The daily collegian. (University Park, Pa.) 1940-current, December 09, 2010, Image 9

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    The Daily Collegian
All-Americans bring skill
By Stephen Pianovich
Penn State’s men’s and
women’s track teams had eight
athletes named
All-Americans in
the 2010 indoor TRACK AND
season. FIELD
Six of them
are returning in
The men’s team has five of
those All-Americans coming
back. Owen Dawson, Ryan
Foster and Lionel Williams were
Division I All-Americans in the
800 m run.
Blake Eaton and Joe Kovacs
Owen Dawson runs at the Penn
State Northeast Challenge.
Divers battling inconsistency
By James Nicol
Consistency has been a chal
lenge for a young men's diving
u ‘ mens mfn'S
team consists of
sophomore Alex DIVING
Marchinski and
Jordan Harris
This pair is part
of a young con
tingent that has
make an impact
Though there Brown
is not a lot of
between the two, they have
learned to take instruction and
translate it into results.
"They're learning really fast,
they're sharp, attentive kids,
who are ready to translate what
I say into actual functioning
work off" the board and into the
water," diving coach Craig
Brown said.
"They've been really, really
good, they fast track a lot of stuff
that takes most kids four or five
years to learn. "
Jordan Harris was a two-time
PIAA state champion before
coming to Penn State, and
Brown has been working with
the freshman to make the
adjustment to more difficult
Harris' high school,
Philipsburg-Oseeola, didn't
have a pool, but his junior diving
experience has made the transi
tion a smooth one.
"I did a lot of USA diving so
that really prepared me for col
lege with the three meter and
just harder dives in general." he
said, "so it wasn't too bad."
earned the honor in the shot
All of the returning All-
Americans are seniors this year
and all of them, except Dawson,
were voted team captains at the
beginning of the season.
Having five All-Americans
returning for the 2011 indoor
season is the second most in the
Big Ten, as only Minnesota is
returning more with six.
The Nittany Lion women only
return one All-American for
2011, but it is someone who was
named an All-American in two
separate events.
Senior Shavon Greaves was
an All-American in both the 60m
dash and the 220 m dash last
Greaves was also voted a cap
tain by the team earlier in the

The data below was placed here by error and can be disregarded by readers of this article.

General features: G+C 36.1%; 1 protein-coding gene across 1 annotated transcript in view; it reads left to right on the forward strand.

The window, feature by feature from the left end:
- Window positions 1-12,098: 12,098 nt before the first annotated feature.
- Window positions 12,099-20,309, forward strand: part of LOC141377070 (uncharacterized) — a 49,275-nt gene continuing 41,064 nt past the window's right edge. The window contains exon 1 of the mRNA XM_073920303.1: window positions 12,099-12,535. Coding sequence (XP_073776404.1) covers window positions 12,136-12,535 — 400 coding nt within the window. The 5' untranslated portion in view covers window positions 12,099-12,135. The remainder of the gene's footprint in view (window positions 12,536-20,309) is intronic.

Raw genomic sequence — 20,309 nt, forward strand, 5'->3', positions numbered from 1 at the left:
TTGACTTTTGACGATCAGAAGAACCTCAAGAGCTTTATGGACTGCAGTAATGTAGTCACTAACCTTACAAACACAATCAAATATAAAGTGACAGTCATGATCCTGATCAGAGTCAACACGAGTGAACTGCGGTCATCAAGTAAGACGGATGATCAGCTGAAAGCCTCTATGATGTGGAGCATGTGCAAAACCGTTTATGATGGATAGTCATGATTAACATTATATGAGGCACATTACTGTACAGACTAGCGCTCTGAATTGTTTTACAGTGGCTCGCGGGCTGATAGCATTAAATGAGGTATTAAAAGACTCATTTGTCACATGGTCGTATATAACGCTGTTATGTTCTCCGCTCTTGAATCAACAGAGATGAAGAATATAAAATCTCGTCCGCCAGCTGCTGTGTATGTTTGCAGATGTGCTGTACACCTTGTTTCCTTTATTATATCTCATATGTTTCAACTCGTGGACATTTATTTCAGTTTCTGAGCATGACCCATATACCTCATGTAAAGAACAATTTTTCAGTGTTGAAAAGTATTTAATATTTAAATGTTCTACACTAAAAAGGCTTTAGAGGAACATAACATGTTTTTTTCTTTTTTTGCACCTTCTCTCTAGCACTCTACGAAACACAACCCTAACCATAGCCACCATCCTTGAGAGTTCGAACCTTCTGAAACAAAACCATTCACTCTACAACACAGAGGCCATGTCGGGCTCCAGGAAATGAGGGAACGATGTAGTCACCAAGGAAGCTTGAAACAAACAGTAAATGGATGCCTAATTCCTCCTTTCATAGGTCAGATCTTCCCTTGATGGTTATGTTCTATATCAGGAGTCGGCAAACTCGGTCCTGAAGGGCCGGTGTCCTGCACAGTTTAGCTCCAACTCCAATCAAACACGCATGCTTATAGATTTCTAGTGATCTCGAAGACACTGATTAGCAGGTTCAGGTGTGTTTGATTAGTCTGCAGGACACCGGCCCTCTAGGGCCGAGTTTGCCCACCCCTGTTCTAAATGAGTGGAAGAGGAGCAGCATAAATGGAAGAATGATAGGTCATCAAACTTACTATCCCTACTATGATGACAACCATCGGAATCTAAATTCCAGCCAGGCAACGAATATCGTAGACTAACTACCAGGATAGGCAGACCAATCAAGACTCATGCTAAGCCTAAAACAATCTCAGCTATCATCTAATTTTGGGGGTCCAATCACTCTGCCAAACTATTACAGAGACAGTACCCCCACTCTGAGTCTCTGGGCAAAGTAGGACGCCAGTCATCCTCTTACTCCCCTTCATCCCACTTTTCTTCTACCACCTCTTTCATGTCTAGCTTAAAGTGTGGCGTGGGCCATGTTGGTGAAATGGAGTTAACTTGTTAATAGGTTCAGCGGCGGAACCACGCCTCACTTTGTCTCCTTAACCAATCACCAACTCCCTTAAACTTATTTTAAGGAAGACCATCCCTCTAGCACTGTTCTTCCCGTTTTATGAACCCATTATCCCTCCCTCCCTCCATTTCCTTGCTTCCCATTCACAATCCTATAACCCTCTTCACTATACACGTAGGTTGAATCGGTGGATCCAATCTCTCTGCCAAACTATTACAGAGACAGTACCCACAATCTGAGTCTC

The returning All-Americans
feel honored by being named to
an exclusive group.
“I was really happy,” said
Greaves about hearing the news
that she was an All-American. “I
came up short the last year, and
it was something I wanted to
However, this year their
focuses are shifting to the one
thing better than being an All-
American: becoming a national
“This year I have bigger
goals,” Kovacs said.
“Definitely a national champi
onship is within the reach for
“Being a young team definitely has its
disadvantages. It’s tough to beat those older
Marchinski sprained his wrist
in the team’s first meet of the
season at West Virginia, limiting
him for several weeks. During
that time, he didn’t dive into the
pool on his hands, forcing him to
enter on his feet.
Marchinski did a lot of work
from the one-meter height dur
ing that time. He said he has
been able to extend many of
those dives to the three-meter
board since his recovery and is
happy with his improvement
this semester.
“This first semester I’ve
improved a lot,” Marchinski
“That time off gave me a lot
time to work on the basics,”
The team has been working
on practicing their more difficult
Dives with a higher degree of
difficulty lead to higher scores
in competition.
“I think we need to build diffi
culty in our lists one dive at a
time,” Brown said.
"We have a couple dives that
are on the burner, they’re not
cooked yet, but they’re on the
The divers have built up a
competitive list, but have strug
gled to perform them at a high
level in competition.
Last weekend at the Georgia
Invitational, Harris had one of
his best meets at the one-meter
height but struggled at three
meters, while Marchinski
excelled at three-meters and
struggled at one-meter.
Blake and I and a lot of people
on this team.”
Having already accomplished
being All-Americans and all
being seniors, all of the return
ing All-Americans are definitely
motivated to become national
“This year coming in as an
All-American just gives me a lit
tle bit more fire to be a national
champion,” said Greaves.
The women’s team has had
national champions recently
when their 4x400m team and
Shana Cox in the 400 m won
championships in 2008.
The men have not been as
There has not been an indoor
or outdoor national champion
since Brian Milne won a nation
al title for the Lions in the dis
cus in 1993.
Since five of the six All-
Americans coming back are
captains, they are definitely con
cerned with the success for the
team not just their individual
Both the men and the women
are hoping to compete for a Big
Ten title.
“For the past couple years
we’ve always been hearing that
one day we could get a Big Ten
banner, and now we have all the
experience, and we’re starting
to mesh as a team that will at
least be in the running for a Big
Ten championship,” said
“Consistency is where we’re
moving now,” Brown said.
“Now that they have the dives
we can compete with, we’ve got
to make those dives, cleaner,
higher, faster and more consis